“Marco!” Emedio smiled, looking like a younger version of their father. Both had curly, dark brown hair, a prominent forehead, and thick brows over coal‑dark eyes, wide‑set above broad noses and flat mouths. Marco’s father still had the muscular build of a professional cyclist, his skin perennially tanned and his upper lip scarred from a wolf attack in the mountainous farming region of Abruzzo, where he had grown up. The story was that Marco’s father, only ten years old at the time, had been watching the family’s sheep when the wolf had struck, but the boy had wrestled the animal to the ground, then chased it away. No one who knew Beppe Terrizzi doubted the veracity of the story.

Ehi, fratello.” Aldo smiled in his tight‑lipped way, self‑conscious due to his teeth, which were crooked in front. He took after the Castelicchi side, with a quieter temperament, eyes set close together, and a characteristic cleft in the chin. Aldo was the shortest of the Terrizzi sons, but he loved cycling and still had on his sweaty white jersey and bike shorts. If their mother wished he would change for dinner, she would never say so. Everyone knew who ran the household, and it wasn’t her.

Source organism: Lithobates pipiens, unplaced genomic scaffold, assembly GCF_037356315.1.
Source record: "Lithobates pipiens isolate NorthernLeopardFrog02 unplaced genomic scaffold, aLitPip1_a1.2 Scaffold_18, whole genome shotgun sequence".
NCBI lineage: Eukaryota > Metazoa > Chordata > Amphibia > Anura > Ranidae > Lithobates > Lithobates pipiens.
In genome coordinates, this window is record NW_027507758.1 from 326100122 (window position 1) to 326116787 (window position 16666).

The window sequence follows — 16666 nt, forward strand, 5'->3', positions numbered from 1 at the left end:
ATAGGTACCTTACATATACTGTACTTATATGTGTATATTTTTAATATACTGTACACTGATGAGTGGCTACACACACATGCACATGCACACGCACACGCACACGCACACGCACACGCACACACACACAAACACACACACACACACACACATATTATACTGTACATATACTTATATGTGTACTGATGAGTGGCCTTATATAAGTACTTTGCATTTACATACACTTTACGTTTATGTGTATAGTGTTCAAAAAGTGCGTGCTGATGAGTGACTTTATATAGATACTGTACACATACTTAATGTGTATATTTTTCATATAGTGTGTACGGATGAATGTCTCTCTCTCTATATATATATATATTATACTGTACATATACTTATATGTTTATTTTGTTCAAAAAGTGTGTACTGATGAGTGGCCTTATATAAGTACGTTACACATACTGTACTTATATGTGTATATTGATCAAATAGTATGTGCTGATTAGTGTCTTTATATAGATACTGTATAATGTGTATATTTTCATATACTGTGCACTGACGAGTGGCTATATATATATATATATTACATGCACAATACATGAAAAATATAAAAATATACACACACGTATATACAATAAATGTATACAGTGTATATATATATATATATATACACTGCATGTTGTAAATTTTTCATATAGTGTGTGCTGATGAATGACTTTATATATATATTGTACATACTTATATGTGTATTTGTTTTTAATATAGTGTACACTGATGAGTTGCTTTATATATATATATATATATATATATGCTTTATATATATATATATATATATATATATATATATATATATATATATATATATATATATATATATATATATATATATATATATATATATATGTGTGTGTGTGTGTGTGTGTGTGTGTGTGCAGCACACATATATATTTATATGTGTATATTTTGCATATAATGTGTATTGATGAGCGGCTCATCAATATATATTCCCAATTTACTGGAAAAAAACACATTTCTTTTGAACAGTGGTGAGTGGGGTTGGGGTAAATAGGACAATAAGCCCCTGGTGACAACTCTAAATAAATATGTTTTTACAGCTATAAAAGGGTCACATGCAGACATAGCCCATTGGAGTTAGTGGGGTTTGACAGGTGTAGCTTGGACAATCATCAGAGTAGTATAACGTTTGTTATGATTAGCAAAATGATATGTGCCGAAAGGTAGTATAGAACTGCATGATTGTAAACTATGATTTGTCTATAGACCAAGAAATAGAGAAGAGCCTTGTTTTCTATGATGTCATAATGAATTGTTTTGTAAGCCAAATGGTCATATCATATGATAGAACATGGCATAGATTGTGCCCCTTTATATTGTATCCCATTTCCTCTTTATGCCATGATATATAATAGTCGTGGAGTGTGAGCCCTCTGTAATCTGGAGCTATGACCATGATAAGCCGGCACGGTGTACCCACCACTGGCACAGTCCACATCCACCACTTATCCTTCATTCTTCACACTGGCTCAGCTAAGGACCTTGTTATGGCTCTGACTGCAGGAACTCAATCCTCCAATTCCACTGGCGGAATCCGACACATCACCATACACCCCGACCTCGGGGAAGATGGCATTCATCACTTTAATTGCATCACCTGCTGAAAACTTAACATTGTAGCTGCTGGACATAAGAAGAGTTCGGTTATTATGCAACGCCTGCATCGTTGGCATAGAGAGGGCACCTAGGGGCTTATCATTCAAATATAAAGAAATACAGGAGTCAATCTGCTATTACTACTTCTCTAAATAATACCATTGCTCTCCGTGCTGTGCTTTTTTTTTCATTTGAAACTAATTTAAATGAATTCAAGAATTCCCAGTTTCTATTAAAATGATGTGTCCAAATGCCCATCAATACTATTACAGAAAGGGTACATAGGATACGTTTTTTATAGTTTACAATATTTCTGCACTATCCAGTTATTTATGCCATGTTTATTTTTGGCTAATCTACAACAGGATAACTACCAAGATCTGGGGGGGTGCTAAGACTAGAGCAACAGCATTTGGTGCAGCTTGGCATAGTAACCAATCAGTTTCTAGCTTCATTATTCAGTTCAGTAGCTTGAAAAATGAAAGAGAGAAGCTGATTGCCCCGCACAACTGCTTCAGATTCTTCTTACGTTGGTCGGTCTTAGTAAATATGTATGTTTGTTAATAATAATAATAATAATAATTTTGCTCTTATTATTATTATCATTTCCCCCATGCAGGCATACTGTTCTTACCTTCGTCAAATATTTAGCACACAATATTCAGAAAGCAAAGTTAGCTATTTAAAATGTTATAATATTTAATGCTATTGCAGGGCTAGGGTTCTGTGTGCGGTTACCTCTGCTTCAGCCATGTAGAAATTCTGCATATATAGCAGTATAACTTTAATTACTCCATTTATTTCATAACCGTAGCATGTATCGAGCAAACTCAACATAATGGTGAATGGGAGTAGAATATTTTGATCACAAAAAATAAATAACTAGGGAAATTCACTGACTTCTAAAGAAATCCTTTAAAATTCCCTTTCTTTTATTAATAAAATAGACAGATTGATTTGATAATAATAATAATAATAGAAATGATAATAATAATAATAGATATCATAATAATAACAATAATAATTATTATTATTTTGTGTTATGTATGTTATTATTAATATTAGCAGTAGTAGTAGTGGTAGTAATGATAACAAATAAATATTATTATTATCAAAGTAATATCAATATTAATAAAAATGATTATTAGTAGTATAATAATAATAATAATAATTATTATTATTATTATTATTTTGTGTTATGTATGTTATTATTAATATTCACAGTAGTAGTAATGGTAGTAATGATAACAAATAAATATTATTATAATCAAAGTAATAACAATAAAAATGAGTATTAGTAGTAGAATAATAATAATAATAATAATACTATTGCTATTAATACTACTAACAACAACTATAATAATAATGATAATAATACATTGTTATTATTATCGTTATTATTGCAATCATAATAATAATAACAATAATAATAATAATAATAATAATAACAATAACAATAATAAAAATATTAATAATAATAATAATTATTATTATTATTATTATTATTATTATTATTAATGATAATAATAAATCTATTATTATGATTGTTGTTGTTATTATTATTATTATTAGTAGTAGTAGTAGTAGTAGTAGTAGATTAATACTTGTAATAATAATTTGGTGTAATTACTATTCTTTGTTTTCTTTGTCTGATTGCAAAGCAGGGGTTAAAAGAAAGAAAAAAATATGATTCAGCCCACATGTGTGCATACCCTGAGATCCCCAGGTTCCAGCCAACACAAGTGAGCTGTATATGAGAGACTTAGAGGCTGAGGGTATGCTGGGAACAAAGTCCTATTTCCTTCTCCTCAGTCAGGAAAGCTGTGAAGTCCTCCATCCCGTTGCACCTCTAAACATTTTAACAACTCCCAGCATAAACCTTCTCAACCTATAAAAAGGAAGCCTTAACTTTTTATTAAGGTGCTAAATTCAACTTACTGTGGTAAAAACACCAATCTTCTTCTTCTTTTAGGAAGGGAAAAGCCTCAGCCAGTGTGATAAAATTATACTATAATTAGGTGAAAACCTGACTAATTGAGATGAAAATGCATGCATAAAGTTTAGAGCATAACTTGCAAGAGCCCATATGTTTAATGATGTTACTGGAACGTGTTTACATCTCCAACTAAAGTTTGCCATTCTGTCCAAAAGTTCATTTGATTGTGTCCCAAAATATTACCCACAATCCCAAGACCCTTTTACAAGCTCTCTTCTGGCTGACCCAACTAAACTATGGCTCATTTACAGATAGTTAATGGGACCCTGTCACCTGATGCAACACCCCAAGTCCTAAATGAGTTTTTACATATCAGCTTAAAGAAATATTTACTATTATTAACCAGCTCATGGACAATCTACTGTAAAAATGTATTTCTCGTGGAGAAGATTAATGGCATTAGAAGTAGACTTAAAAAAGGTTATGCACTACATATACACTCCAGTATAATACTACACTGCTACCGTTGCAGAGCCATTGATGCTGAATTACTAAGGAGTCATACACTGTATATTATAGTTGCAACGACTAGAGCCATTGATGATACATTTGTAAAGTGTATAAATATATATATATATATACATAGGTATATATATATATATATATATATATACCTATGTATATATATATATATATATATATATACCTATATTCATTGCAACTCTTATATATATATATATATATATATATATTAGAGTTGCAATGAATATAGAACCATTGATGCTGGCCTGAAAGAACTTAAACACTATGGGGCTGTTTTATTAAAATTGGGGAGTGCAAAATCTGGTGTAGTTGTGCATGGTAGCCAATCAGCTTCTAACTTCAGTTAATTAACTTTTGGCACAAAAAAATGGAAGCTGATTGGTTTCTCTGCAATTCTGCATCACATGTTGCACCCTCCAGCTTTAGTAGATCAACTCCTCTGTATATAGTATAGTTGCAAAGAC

“Mamma, that looks delicious. Brava.” Marco kissed her as she was ladling pomodoro sauce with whitish chunks of crabmeat onto a platter of spaghetti for the first course. Bright orangey claws stuck through the red‑ dish pulp, their pincers jagged, and the uniquely fishy tomato aroma made him salivate.

Ciao.” His mother smiled up at him, her small, light brown eyes warm. Steam billowed from the sink, curling the dark tendrils that had escaped her long braid, and she had a flat nose, a broad smile, and the honest, open face of a country girl. Marco’s parents were contadini, of peasant families, and they had grown up in houses shared with goats and chickens. They had married and moved to Rome, where his father had parlayed his cycling celebrity into Bar GiroSport. The café was frequented by hospital employees, locals, and cycling fans, called tifosi, for they were as crazy as those afflicted with typhus.

“Just sit, son.” His father motioned from at the head of the table.

“Here, boys.” His mother set the platter of spaghetti near Marco’s father, served him first, then the rest. They prayed over the meal, and everyone ate quickly except for Marco, who savored every bite while his father quizzed Aldo about his training times. Emedio stayed out of the line of fire, having escaped a cycling career by entering the priesthood. Marco could never make such a sacrifice, as he had a duty to the female population. And someday, to Elisabetta.

His mother turned to Emedio, who worked at the Office of the Holy See. “What news? Anything?”

“Did you hear about the German encyclical on Palm Sunday?” “No, what is it?”